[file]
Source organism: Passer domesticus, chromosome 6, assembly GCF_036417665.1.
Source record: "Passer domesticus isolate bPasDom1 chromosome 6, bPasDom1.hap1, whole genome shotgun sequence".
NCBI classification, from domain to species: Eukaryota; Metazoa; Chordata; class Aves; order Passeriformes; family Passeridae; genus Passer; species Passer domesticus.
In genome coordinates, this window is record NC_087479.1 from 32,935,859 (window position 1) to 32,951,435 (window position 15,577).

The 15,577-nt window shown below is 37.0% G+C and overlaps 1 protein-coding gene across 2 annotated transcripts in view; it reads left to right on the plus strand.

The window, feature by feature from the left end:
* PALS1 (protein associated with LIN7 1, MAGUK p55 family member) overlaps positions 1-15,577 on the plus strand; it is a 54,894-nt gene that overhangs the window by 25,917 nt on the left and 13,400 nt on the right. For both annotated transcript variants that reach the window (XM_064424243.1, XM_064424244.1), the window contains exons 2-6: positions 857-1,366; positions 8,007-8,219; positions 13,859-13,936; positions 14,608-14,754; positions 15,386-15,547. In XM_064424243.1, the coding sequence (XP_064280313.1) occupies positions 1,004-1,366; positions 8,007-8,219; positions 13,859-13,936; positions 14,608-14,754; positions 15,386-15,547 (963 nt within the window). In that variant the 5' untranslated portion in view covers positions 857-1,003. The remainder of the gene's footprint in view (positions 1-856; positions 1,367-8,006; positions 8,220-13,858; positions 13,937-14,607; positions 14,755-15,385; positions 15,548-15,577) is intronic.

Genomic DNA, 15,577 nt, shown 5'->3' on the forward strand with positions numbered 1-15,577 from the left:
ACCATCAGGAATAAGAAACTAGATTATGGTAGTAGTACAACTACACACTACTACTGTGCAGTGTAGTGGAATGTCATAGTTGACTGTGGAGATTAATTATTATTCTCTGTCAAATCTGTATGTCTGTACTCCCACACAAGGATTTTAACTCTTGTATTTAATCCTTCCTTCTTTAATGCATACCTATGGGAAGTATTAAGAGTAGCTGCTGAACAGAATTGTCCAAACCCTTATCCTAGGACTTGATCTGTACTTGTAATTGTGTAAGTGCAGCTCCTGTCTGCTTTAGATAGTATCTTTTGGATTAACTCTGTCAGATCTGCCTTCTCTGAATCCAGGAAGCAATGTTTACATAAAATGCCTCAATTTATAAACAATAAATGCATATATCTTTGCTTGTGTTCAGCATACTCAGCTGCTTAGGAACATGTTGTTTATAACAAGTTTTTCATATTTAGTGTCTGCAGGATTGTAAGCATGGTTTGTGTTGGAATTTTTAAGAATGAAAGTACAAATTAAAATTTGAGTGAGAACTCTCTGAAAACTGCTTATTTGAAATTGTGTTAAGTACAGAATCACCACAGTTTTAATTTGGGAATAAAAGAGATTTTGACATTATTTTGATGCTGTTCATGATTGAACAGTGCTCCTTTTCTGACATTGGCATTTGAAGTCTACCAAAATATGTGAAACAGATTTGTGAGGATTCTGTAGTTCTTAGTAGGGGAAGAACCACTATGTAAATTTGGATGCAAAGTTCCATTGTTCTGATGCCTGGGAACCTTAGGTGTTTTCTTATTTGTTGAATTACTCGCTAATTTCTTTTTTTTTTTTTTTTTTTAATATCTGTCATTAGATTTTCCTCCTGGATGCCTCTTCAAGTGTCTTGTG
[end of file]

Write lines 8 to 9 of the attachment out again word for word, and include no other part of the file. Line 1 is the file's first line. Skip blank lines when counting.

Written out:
Genomic DNA, 15,577 nt, shown 5'->3' on the forward strand with positions numbered 1-15,577 from the left:
ACCATCAGGAATAAGAAACTAGATTATGGTAGTAGTACAACTACACACTACTACTGTGCAGTGTAGTGGAATGTCATAGTTGACTGTGGAGATTAATTATTATTCTCTGTCAAATCTGTATGTCTGTACTCCCACACAAGGATTTTAACTCTTGTATTTAATCCTTCCTTCTTTAATGCATACCTATGGGAAGTATTAAGAGTAGCTGCTGAACAGAATTGTCCAAACCCTTATCCTAGGACTTGATCTGTACTTGTAATTGTGTAAGTGCAGCTCCTGTCTGCTTTAGATAGTATCTTTTGGATTAACTCTGTCAGATCTGCCTTCTCTGAATCCAGGAAGCAATGTTTACATAAAATGCCTCAATTTATAAACAATAAATGCATATATCTTTGCTTGTGTTCAGCATACTCAGCTGCTTAGGAACATGTTGTTTATAACAAGTTTTTCATATTTAGTGTCTGCAGGATTGTAAGCATGGTTTGTGTTGGAATTTTTAAGAATGAAAGTACAAATTAAAATTTGAGTGAGAACTCTCTGAAAACTGCTTATTTGAAATTGTGTTAAGTACAGAATCACCACAGTTTTAATTTGGGAATAAAAGAGATTTTGACATTATTTTGATGCTGTTCATGATTGAACAGTGCTCCTTTTCTGACATTGGCATTTGAAGTCTACCAAAATATGTGAAACAGATTTGTGAGGATTCTGTAGTTCTTAGTAGGGGAAGAACCACTATGTAAATTTGGATGCAAAGTTCCATTGTTCTGATGCCTGGGAACCTTAGGTGTTTTCTTATTTGTTGAATTACTCGCTAATTTCTTTTTTTTTTTTTTTTTTTAATATCTGTCATTAGATTTTCCTCCTGGATGCCTCTTCAAGTGTCTTGTG